What is needed is to invigorate the spirit of arts 132 and 133 of the Constitution currently in force. These articles provide that the economic regime essentially responds to the principles of social justice. The latter tend to ensure for its entire population, a “dignified existence for each individual human being” that tends to strengthen national independence and the development of the country through the defense and the use of natural and human resources to safeguard the security of the State and to try to ensure the well-being of the Bolivian people.

The Movement continues: the future Constitution must include a concept that has now almost been blotted out of the memory of voracious capitalists: solidarity based on a truly democratic State.

Bolivians have always acted out Western thought and we have not given importance to the thinking and technology of the societies that preceded Columbus. So the Movement says. Therefore, we propose dusting down the analytical tools of our ancestors such as legal norms and thought processes that have stood the test of time. These include mink’a, el ayno , el chhuqhu and the Andean commands: ama sua, ama quilla and ama llula.


[1] Article 29 of the Constitution provides that the following powers are exclusive to the Legislature: altering and modifying the Codes, laying down regulations and making provisions on judicial proceedings. What does this constitutional edict mean when we see that a negotiation that is supposedly “exclusively commercial” requires amending and approving dozens of legal provisions?

Art 30 of the Constitution establishes that public powers cannot delegate powers that the Constitution confers on them; nor can they grant to the Executive, powers to supplement the powers expressly allotted to the Executive. When the government signs an international treaty and parliament ratifies it, permitting a transnational foreign enterprise to make a claim before an International arbitral panel in Washington, it is delegating powers to a supranational body to resolve issues that fall within the powers allotted to the Judicial branch, that under the Constitution, cannot be delegated.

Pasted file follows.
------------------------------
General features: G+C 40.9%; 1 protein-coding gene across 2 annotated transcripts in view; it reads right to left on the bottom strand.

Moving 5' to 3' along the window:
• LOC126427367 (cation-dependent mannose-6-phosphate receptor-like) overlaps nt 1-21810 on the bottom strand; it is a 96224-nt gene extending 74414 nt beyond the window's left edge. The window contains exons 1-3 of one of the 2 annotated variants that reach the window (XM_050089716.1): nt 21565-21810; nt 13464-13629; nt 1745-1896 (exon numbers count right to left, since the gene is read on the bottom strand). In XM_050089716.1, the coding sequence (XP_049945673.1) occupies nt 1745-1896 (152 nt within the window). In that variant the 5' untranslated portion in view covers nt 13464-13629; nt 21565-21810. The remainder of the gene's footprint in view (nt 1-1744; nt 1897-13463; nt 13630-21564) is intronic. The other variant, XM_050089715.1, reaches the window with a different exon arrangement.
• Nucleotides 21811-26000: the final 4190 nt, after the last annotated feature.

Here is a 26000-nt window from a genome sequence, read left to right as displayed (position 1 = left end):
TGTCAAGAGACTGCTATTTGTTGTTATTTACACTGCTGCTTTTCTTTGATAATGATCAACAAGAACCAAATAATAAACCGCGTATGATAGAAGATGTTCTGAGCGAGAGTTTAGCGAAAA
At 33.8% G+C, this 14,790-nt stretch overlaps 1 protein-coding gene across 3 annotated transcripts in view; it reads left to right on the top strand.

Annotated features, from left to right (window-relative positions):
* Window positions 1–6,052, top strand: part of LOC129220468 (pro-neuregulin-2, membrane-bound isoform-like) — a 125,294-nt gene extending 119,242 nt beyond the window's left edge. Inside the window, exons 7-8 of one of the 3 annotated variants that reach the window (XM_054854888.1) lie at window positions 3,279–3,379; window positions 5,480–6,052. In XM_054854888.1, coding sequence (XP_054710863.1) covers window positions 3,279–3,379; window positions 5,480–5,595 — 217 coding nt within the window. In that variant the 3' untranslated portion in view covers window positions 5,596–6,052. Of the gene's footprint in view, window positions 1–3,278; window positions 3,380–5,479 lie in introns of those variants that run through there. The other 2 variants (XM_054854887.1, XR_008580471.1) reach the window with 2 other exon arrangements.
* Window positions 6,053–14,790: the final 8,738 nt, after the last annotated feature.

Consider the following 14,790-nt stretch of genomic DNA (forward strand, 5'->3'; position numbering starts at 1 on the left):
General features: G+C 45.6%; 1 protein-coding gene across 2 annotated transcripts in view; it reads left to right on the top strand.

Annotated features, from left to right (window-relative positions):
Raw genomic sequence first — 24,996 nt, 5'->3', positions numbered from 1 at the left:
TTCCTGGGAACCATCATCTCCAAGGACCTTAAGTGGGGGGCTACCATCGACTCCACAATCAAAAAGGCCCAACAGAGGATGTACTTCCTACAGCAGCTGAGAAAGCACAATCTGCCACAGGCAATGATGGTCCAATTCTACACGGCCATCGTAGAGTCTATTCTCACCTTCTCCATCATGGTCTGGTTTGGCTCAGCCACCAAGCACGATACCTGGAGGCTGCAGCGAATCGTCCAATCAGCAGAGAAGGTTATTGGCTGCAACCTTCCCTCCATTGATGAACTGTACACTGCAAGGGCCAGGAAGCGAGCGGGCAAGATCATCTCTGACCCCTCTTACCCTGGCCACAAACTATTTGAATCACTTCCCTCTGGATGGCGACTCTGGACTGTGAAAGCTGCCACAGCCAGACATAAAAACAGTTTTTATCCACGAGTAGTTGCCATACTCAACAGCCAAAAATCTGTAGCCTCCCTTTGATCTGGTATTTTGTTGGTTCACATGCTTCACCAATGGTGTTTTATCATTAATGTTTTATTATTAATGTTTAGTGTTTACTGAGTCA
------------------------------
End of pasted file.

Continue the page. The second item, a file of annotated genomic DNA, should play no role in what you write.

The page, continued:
Art 24 of the CPE provides, “Foreign businesses and individuals submit to the laws of Bolivia without ever being able to invoke exceptional circumstances nor being able to make diplomatic protests.” And as if to clear away any doubts, art 135 indicates:
“All businesses established for exploitation, profit or business in the country shall be considered nationals and shall submit to the sovereignty, laws and the authorities of the Republic”.

Despite this, different governments have signed 24 Bilateral Investment Treaties that recognize privileges for foreign enterprises compared with domestic enterprises. Enterprises of these 24 countries can appeal to ICSID (International Center for the Settlement of Investor State Disputes), a dependent of the World Bank. In other words, Bolivia is home to first class enterprises that have their own international justice and second-class national enterprises, that are subject to Bolivarian justice.

The FTAs impinge on the State’s sovereignty. This is because they contain clauses that severely restrict fiscal regulatory powers.

The State may not impose limits on the number of service providers, the total value of their assets, the total number of transactions, the total number of natural persons that can be hired in a specific sector or make distinctions between businesses according to the legal form their business association takes: non -profit organization, cooperatives, SRL, SA, subsidiaries etc. (market access clause). Furthermore, the treaties require the State to give “National Treatment” to foreign businesses, i.e., treatment that is no less favourable than that which is granted in similar circumstances, to domestic enterprises. Through the clause “Local Presence”, a State may not demand that a foreign service provider establishes a representative office or resides within the national territory as a condition for the cross border supply of a service.”